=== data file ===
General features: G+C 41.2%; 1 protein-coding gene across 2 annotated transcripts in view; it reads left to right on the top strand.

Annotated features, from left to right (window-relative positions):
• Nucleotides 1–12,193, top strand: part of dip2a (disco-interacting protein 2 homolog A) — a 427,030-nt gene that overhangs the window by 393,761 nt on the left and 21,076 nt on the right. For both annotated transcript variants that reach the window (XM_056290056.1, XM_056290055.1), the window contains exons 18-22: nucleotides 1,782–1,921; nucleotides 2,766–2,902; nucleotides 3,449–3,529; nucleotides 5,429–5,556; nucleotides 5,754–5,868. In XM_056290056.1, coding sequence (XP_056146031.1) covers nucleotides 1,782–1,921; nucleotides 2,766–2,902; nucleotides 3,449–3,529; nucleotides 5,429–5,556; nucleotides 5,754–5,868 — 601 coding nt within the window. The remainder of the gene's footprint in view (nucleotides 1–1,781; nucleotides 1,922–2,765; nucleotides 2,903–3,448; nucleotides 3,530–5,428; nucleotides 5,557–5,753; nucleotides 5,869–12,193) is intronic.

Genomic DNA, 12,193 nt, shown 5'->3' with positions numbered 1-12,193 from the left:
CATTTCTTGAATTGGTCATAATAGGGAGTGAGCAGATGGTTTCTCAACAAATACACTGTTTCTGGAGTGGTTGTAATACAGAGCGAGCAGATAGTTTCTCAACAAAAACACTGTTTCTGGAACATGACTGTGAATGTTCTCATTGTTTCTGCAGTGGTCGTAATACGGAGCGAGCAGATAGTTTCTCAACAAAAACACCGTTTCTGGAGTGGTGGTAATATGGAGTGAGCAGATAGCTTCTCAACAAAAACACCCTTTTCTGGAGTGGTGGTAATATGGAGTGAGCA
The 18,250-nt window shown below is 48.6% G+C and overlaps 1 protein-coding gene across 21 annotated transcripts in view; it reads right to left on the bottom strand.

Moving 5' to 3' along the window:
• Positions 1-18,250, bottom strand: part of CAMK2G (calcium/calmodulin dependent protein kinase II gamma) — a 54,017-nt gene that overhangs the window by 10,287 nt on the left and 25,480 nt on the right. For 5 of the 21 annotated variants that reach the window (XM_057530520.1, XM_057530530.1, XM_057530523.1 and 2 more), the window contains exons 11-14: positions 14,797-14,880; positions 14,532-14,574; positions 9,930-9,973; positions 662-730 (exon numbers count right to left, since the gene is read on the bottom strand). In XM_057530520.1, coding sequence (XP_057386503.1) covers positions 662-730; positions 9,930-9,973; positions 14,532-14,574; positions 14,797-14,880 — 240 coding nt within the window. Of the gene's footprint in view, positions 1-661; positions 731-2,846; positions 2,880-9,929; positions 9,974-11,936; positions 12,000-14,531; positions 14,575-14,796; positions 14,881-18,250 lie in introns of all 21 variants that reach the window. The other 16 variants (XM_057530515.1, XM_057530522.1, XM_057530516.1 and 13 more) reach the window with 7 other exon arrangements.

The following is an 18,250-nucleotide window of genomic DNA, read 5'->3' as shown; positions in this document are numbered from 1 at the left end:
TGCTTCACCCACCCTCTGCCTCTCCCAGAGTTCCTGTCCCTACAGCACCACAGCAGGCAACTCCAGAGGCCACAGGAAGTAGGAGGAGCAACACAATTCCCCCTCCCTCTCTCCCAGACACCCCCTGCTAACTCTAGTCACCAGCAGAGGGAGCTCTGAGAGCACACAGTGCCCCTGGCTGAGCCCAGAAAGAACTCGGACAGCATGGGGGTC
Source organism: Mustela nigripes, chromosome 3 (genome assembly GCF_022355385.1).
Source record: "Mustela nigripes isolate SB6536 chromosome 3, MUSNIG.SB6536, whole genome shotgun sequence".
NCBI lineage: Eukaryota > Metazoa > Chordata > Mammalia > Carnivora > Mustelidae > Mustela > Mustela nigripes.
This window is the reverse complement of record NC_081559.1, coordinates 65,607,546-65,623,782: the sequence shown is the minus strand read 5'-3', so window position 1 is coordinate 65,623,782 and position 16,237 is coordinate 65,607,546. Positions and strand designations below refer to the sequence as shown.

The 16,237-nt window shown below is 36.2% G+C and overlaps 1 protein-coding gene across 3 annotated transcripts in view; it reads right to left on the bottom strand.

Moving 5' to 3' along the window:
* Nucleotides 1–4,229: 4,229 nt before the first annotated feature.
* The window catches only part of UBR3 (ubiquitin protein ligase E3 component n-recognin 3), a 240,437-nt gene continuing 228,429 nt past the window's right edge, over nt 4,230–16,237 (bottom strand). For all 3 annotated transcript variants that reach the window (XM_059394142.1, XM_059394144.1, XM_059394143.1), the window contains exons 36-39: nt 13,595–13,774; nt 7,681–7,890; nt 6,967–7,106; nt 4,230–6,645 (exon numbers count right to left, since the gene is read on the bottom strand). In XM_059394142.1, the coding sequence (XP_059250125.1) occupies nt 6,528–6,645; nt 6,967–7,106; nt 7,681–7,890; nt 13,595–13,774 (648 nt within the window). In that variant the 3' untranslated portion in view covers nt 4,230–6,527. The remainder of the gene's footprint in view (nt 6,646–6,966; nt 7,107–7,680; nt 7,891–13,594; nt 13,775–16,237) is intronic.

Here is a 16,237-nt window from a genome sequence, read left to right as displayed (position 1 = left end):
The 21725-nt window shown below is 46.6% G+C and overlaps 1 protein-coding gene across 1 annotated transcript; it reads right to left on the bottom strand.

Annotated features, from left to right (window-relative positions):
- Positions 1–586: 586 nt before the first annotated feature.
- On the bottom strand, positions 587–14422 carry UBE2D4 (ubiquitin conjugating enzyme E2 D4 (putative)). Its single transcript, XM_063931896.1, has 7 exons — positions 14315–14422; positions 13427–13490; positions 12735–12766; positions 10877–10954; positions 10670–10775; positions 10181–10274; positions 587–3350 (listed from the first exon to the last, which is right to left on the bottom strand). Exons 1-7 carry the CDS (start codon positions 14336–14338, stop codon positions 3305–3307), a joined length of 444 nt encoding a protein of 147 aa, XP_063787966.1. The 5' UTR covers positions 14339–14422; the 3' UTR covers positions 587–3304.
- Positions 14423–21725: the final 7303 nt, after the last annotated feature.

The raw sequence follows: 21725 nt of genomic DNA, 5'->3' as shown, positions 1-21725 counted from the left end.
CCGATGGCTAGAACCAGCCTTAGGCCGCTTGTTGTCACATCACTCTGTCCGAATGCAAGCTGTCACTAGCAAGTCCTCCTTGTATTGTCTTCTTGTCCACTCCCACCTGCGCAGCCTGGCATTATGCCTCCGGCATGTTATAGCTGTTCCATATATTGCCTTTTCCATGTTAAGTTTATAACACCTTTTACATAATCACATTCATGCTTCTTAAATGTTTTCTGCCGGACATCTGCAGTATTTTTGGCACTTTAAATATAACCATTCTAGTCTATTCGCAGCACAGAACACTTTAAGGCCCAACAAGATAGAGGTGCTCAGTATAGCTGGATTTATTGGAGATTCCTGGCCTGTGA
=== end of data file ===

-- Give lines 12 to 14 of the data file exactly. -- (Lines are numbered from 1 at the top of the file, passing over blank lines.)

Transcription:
Source record: "Mustela nigripes isolate SB6536 chromosome 3, MUSNIG.SB6536, whole genome shotgun sequence".
NCBI lineage: Eukaryota > Metazoa > Chordata > Mammalia > Carnivora > Mustelidae > Mustela > Mustela nigripes.
This window is the reverse complement of record NC_081559.1, coordinates 65,607,546-65,623,782: the sequence shown is the minus strand read 5'-3', so window position 1 is coordinate 65,623,782 and position 16,237 is coordinate 65,607,546. Positions and strand designations below refer to the sequence as shown.